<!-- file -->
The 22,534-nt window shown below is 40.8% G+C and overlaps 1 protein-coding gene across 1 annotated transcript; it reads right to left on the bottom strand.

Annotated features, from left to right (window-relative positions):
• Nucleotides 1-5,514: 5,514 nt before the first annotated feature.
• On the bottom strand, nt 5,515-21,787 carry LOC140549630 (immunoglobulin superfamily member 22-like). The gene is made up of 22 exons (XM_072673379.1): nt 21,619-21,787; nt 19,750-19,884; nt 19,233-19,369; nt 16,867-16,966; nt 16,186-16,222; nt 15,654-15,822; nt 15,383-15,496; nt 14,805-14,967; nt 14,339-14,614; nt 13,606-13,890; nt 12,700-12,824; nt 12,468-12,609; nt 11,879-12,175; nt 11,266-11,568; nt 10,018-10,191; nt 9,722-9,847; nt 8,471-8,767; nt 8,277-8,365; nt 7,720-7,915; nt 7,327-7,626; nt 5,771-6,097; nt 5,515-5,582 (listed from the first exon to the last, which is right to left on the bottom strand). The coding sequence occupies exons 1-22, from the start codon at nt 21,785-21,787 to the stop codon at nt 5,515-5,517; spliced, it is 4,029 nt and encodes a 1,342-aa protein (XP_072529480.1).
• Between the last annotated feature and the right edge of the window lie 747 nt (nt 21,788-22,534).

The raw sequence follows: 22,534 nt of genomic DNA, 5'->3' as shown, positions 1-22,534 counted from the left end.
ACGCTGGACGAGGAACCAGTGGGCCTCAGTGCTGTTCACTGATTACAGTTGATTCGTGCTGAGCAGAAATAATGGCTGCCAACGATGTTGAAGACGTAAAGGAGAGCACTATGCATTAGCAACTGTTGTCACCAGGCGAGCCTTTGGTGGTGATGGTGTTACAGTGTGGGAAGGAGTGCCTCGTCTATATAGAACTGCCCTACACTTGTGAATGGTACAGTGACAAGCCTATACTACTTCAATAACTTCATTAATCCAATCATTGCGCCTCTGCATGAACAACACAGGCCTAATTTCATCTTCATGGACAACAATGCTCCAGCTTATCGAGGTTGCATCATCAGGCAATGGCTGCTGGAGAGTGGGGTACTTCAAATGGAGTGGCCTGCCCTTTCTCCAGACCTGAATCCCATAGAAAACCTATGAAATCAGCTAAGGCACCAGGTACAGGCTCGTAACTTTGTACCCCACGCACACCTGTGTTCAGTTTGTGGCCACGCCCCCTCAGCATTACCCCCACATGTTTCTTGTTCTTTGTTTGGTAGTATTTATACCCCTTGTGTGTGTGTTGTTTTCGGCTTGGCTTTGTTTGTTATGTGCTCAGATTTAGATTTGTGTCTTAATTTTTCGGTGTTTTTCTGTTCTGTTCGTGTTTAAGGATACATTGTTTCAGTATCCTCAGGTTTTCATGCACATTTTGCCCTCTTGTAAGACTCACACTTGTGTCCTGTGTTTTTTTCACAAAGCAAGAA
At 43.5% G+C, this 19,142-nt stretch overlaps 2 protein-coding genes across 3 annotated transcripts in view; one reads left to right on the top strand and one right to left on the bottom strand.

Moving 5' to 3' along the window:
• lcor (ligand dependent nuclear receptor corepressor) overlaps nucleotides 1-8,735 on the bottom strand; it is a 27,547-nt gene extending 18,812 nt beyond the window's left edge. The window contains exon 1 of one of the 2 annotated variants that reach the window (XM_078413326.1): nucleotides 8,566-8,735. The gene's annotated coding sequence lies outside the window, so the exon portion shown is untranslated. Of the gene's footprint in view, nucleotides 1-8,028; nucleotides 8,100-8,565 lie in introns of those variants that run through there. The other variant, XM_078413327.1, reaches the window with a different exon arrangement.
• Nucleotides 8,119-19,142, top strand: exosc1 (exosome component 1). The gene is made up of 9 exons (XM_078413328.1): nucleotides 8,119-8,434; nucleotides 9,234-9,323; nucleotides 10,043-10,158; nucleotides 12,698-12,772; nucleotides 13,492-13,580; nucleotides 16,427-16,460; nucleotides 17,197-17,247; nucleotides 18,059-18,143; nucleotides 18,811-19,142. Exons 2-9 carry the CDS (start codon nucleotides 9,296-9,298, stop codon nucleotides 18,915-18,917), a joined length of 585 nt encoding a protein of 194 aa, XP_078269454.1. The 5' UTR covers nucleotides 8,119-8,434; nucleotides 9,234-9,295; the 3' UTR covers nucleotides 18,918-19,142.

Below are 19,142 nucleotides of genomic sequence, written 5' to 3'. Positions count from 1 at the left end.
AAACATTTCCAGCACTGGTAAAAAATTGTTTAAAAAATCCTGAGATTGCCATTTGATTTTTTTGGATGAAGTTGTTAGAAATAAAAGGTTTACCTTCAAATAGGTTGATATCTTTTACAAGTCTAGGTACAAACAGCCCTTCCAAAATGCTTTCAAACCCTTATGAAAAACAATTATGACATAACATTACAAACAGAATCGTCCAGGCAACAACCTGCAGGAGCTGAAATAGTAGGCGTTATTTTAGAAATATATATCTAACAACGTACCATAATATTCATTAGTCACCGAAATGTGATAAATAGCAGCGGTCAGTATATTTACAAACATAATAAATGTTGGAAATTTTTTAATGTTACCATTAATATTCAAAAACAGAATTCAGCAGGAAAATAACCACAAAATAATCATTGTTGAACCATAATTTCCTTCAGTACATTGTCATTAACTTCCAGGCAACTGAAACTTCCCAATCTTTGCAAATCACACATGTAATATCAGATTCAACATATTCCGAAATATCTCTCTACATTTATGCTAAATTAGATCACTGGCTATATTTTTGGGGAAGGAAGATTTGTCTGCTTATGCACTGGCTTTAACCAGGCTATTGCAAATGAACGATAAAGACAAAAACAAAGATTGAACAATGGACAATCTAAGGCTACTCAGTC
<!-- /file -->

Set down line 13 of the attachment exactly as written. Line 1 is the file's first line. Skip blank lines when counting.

AAACATTTCCAGCACTGGTAAAAAATTGTTTAAAAAATCCTGAGATTGCCATTTGATTTTTTTGGATGAAGTTGTTAGAAATAAAAGGTTTACCTTCAAATAGGTTGATATCTTTTACAAGTCTAGGTACAAACAGCCCTTCCAAAATGCTTTCAAACCCTTATGAAAAACAATTATGACATAACATTACAAACAGAATCGTCCAGGCAACAACCTGCAGGAGCTGAAATAGTAGGCGTTATTTTAGAAATATATATCTAACAACGTACCATAATATTCATTAGTCACCGAAATGTGATAAATAGCAGCGGTCAGTATATTTACAAACATAATAAATGTTGGAAATTTTTTAATGTTACCATTAATATTCAAAAACAGAATTCAGCAGGAAAATAACCACAAAATAATCATTGTTGAACCATAATTTCCTTCAGTACATTGTCATTAACTTCCAGGCAACTGAAACTTCCCAATCTTTGCAAATCACACATGTAATATCAGATTCAACATATTCCGAAATATCTCTCTACATTTATGCTAAATTAGATCACTGGCTATATTTTTGGGGAAGGAAGATTTGTCTGCTTATGCACTGGCTTTAACCAGGCTATTGCAAATGAACGATAAAGACAAAAACAAAGATTGAACAATGGACAATCTAAGGCTACTCAGTC